Good article by Cub Buenning of Mile High Sports Daily. Evidently great minds think alike, because I was focusing on this very topic for The Football Educator podcast coming up this Friday. Those both directly involved and on the periphery of the game at times have trouble understanding the tremendous toll that an NFL season takes on both the bodies and minds of the players. The emotions of 14-2, 8-8, or 4-12 might be understandably different, but the wear and tear is ultimately the same. Give the season’s end two or three weeks and fans, media, and even some club personnel are chomping at the bit to get started all over again. The NFL can do all it wants to extend the marketing aspect of the sport well into the summer, but I do think it’s time (though it won’t happen anytime soon) to get a handle on offseason activities.
Two years ago coaches were up in arms about the loss of prep time in the summer due to the lockout. When the total time was reduced from 14 weeks down to 9, and subsequently OTA’s (Organized Team Activities) reduced from 14 days down to 10, you didn’t need a PA announcer to hear the cry of coaching staffs from San Diego to Buffalo. But both the perceived and real lack of offseason preparation showed little effect on the performance of the players.
Now two seasons removed from potential Pro Football Armageddon, NFL fans are trying themselves to recover from what felt like an eternity of Draft “over-coverage” that overlapped into MLB’s regular season, and the playoffs of both the NHL and NBA. From a business perspective, I’m doing my absolute best to try and understand the protracted philosophy of “year round” football. After all, they pay all those retired coaches and players over at NFL Network to do something.
But losing a player to an injury during OTA’s and thus altering the state of your roster before it even gets implemented on Day 1 of Training Camp, that’s maddening to a General Manager and certainly unnecessary to the health and well-being of the player. And looking at it purely from a business perspective, BAD for the bottom line. Wonder what new Executive VP of Football Operations – Troy Vincent thinks about this one?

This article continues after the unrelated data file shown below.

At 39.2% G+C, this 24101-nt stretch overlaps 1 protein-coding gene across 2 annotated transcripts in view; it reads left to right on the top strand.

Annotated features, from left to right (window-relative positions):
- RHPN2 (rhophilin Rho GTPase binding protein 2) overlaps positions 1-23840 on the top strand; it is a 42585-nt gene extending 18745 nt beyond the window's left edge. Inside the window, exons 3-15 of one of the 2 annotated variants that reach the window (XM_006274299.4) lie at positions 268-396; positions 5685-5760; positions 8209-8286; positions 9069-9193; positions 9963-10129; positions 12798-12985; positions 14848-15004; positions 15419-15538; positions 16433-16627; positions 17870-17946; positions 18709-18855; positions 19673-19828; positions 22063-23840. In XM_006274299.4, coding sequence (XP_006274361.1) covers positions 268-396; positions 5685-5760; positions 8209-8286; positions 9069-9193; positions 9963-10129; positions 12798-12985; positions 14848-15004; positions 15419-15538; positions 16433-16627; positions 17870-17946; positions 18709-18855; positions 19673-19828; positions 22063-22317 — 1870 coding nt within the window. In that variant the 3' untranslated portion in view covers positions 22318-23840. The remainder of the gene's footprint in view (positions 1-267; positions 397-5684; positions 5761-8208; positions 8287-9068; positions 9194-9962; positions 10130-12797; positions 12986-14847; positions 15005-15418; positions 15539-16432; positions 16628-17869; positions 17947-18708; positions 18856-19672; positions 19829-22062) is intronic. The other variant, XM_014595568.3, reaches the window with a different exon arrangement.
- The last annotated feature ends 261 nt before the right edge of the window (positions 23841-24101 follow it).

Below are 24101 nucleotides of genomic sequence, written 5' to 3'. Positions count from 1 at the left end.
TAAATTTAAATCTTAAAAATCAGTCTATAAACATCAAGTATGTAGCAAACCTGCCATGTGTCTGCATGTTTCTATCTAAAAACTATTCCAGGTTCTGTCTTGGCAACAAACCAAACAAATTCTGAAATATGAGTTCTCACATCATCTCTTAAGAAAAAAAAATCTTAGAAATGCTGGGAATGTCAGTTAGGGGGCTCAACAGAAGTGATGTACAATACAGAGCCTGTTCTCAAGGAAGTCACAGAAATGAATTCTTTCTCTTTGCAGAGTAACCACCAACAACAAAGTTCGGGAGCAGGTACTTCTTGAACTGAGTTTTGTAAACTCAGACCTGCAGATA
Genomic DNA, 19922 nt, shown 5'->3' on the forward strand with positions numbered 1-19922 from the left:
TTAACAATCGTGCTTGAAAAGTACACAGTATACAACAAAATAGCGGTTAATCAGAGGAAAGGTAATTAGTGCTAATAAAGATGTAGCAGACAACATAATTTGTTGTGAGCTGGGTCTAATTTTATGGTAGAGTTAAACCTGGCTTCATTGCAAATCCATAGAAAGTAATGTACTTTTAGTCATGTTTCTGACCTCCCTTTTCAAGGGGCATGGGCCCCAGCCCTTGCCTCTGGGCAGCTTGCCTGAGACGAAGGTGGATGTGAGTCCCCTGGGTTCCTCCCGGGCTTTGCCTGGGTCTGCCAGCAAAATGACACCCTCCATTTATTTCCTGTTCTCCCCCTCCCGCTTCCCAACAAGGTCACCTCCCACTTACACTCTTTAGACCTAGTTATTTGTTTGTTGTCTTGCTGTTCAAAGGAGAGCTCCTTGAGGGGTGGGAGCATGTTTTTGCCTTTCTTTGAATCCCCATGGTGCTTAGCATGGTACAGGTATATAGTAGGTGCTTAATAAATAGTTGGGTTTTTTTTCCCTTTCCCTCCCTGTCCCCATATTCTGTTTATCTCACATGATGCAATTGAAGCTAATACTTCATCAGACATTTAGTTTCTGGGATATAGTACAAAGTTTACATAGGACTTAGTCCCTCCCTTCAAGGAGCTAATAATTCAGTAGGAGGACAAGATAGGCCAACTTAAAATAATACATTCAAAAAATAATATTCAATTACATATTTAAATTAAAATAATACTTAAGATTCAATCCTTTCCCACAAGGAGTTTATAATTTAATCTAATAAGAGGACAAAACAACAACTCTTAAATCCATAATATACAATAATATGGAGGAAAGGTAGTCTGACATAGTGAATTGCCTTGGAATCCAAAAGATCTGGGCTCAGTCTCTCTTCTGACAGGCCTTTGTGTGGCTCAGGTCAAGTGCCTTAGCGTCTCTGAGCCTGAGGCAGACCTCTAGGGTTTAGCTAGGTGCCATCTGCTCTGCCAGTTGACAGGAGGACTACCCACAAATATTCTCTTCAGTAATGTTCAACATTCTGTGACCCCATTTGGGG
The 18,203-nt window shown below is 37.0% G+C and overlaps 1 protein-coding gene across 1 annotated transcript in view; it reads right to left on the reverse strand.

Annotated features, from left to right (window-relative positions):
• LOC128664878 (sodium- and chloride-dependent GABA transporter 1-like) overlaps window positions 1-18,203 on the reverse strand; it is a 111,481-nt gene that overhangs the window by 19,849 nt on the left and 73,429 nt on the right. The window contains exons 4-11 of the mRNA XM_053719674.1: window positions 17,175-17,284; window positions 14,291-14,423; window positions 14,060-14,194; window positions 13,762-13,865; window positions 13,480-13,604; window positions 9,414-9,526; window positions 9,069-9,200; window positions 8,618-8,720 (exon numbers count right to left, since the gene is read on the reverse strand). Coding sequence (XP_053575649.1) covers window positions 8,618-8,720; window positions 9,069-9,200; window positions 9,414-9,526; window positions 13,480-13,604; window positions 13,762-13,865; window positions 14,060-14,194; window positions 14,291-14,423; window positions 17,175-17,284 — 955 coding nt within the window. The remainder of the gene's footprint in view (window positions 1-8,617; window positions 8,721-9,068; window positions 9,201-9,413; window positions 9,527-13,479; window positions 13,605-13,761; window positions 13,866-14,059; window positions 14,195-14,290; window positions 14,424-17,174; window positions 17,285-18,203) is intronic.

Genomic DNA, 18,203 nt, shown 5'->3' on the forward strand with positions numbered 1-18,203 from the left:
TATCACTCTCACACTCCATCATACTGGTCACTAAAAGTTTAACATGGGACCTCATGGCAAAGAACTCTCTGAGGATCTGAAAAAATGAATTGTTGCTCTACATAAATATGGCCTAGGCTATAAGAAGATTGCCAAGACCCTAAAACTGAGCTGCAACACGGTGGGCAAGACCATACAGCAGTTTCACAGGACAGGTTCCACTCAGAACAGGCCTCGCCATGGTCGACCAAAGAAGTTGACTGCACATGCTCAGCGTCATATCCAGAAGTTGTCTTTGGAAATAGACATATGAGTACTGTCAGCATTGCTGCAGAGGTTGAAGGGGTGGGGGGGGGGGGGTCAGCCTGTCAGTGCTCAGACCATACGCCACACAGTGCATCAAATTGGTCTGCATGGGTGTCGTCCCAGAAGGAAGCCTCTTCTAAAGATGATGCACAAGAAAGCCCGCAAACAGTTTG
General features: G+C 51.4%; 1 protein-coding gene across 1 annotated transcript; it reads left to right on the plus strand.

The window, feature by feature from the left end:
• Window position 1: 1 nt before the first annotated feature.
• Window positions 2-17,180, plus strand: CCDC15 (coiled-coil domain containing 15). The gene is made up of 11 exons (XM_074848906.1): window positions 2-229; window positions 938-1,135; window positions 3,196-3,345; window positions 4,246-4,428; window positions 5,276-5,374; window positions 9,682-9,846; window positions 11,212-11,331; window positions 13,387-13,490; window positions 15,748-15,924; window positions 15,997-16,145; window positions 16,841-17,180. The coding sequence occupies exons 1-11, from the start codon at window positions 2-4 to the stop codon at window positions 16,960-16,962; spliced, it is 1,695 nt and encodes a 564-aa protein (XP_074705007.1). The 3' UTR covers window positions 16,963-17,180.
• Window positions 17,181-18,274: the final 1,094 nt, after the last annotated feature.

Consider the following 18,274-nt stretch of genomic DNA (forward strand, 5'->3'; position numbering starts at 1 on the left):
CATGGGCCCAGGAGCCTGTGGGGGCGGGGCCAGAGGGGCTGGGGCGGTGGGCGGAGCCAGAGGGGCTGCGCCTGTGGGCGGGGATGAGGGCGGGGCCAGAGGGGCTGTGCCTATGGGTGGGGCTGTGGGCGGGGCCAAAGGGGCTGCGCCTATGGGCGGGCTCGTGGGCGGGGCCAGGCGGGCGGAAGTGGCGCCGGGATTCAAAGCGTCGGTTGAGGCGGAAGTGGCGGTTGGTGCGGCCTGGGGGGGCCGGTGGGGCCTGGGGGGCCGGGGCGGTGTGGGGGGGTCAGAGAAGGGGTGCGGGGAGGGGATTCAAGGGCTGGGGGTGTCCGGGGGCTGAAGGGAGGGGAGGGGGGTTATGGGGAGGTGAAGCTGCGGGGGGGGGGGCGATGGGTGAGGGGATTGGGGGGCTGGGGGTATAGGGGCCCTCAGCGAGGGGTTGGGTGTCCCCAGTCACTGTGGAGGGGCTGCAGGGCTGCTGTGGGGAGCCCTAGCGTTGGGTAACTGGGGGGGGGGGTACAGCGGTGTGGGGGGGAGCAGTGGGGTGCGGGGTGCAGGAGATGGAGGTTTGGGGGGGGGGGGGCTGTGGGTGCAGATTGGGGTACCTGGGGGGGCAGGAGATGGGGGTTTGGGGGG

The Football Educator
By Cub Buenning
Call me crazy, but I think we have reaching a tipping point with the National Football League and their year-round calendar.
I long for the days when May and June were devoid of football news.
I miss the time when you didn’t hear about your favorite NFL players until July at the very earliest.
Simply put, the NFL is too much in my face in the spring and early summer and it’s gotten to the point where I think it is actually hurting its own product.
Never mind the excessive media outpouring of information while the players are not playing the actual sport of football. They may be lifting weights or running around in shorts and ball caps while they are still three months out from any real practice of substance. The glutton in me still loves the idea that our beloved football is not far away. However, the realist in me thinks it needs to stop.
For a reference point, yesterday was exactly 100 days until the opening game of the NFL season and it was celebrated like a national holiday in many American sporting circles.
No, my worry is that there has become too much football for these guys and it is damaging the players on the field.
Consider the altered plight of “America’s Team,” the Dallas Cowboys.
This week marked the beginning of OTA’s (Organized Team Activity) around the league. Yesterday, before the season was even within three months of starting, before the team even made their annual pilgrimage to Oxnard, California to start another year of training camp, they were dealt a massive blow. They were handed some news that has the fan-base up in arms about the team’s realistic prospects for the upcoming season. This all coming in late May. Middle linebacker Sean Lee is done before the season even started.
During a seemingly “safe” drill where each side of the ball was working through the playbook, Lee slipped while being blocked and tore the anterior cruciate ligament in his left knee. Season over. Cowboys’ fans are irate.
There was a time when Sean Lee very well may have been far away from the sport of football at this time of the year. He very well may have been getting out-of-shape and overweight like the NFL players did for years and years. Like those that preceded Lee, he could have been relaxing on a beach in Mexico or hitting his local links for a second round of golf in the day. He could have been counting down the days to the start of training camp where he would look to knock off the dust and a few pounds in preparation for the start of the pre-season.
That is all a memory now.